Students typically learn 300 to 500 new words a year through direct instruction. However, the average child learns 3000 new words a year through conversation and independent reading. That is 90% of their language acquisition! In order to have a good opportunity to understand what they read, the student needs to know at least 90% of the words given. So how do we encourage their vocabulary development?


Everyday activities to do with your student

  • Strong oral vocabulary gives a child a great foundation for reading comprehension. Encourage a lot of dialogue with your child. They need to talk…and listen.
  • Make sure they complete their thoughts when talking with you. Don't let anyone talk for them!
  • Don’t simplify your language for them (too much!). Have them tell back what you said in their own words to make sure they understand.
  • Encourage their questions...Ask your own: What is ______? How does that work?
  • Make sure they can correctly label and compare/contrast the items and ideas in their world such as: tree/bush, flower/rose/lily, ipad/computer, love/like. There are many students who have significant difficulty with political geography because they don’t know the relationships or differences between countries, states/provinces, continents, cities/towns/villages, and counties.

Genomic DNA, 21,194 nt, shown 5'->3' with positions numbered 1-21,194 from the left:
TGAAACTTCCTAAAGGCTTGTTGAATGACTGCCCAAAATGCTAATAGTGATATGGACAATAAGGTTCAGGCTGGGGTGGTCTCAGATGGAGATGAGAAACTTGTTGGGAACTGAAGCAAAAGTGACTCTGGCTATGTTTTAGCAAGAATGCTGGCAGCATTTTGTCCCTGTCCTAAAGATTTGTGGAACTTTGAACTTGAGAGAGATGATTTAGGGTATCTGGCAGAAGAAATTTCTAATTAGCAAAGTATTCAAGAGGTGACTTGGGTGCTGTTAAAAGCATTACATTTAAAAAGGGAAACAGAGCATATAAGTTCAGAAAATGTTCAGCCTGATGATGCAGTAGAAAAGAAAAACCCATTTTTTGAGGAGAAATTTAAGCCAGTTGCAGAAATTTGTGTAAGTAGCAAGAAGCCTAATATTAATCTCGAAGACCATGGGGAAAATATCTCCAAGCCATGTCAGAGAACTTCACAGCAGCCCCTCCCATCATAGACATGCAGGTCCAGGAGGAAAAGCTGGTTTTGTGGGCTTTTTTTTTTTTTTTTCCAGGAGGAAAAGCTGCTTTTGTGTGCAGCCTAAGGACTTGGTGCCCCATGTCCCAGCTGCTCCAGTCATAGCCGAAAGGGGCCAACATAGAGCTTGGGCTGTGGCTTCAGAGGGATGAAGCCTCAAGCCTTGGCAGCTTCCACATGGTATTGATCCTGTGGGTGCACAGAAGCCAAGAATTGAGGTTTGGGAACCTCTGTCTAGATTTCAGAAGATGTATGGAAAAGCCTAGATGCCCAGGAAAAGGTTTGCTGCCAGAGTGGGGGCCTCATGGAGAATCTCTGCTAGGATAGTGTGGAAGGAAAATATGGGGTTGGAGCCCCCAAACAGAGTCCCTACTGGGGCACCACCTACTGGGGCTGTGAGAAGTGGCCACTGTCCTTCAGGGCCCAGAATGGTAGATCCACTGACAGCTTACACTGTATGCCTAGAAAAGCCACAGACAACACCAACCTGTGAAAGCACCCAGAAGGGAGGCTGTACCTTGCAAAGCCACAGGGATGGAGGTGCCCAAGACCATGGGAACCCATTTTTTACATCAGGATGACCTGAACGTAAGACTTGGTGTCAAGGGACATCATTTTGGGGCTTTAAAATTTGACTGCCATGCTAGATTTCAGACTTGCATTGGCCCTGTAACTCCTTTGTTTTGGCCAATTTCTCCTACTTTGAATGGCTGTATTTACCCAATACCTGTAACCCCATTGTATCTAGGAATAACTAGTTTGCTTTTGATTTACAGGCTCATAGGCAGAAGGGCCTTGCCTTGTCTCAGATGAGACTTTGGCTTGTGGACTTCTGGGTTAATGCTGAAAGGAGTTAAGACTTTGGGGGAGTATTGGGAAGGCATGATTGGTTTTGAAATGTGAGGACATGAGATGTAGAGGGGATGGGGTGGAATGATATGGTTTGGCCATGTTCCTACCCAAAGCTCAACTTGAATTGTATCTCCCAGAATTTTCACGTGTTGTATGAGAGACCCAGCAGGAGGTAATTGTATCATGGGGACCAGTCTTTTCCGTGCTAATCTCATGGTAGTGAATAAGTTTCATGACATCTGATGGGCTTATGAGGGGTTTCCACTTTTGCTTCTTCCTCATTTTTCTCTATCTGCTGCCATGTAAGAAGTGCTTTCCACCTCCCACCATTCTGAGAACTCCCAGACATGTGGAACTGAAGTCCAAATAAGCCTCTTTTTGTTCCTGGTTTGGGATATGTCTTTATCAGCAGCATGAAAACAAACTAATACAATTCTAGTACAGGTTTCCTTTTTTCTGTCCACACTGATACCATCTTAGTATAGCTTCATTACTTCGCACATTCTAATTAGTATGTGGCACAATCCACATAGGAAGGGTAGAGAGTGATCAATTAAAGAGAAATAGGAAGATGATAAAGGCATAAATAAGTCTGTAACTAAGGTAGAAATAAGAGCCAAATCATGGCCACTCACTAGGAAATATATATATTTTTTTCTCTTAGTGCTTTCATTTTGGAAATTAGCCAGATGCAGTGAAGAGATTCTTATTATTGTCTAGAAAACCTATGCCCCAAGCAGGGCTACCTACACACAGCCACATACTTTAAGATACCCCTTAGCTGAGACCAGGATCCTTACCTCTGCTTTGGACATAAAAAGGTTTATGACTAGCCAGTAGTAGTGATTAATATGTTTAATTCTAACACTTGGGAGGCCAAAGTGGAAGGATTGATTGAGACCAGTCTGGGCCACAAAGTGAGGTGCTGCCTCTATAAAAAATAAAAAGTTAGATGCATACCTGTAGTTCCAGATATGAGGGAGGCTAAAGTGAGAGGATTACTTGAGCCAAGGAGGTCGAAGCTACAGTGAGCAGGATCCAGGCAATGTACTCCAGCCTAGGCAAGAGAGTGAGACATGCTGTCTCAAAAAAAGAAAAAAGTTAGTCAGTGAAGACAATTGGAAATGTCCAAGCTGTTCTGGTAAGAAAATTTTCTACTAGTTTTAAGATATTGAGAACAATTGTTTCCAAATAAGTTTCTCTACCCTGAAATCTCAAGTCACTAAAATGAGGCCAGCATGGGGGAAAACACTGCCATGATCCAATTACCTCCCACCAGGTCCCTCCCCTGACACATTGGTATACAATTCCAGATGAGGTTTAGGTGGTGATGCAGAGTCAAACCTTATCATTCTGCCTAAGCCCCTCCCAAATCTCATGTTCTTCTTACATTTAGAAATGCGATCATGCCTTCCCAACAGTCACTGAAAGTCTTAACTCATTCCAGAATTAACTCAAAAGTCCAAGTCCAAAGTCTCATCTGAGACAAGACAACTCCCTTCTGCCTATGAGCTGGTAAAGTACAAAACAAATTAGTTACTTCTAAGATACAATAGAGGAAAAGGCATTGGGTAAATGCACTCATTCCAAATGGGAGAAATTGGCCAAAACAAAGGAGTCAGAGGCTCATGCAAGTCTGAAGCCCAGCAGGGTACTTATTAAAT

• Help them explore multiple meaning words like: bat, spring, back, run.
  • Teachers and Parents both: make sure they can use their new words -  in conversation and in written original sentences...Only memorizing definitions is helpful for developing memory, but not for understanding.
  • Read to them. A lot. Again, as you read, stop and ask questions to make sure that they understand. Have them narrate back what they heard, checking to make sure they understand words that are critical to the meaning of the passage.
  • Play word games with them: Apples to Apples, Outburst, Rory’s Story Cubes for idea generator for new vocab practice, Funglish, Last Word, Don’t Say It (a younger version of Taboo), Blurt!, Tribond (for older students), Scattergories, Word on the Street, Synonyms.


Provide your student with a language rich environment, and watch their eyes alight with understanding!

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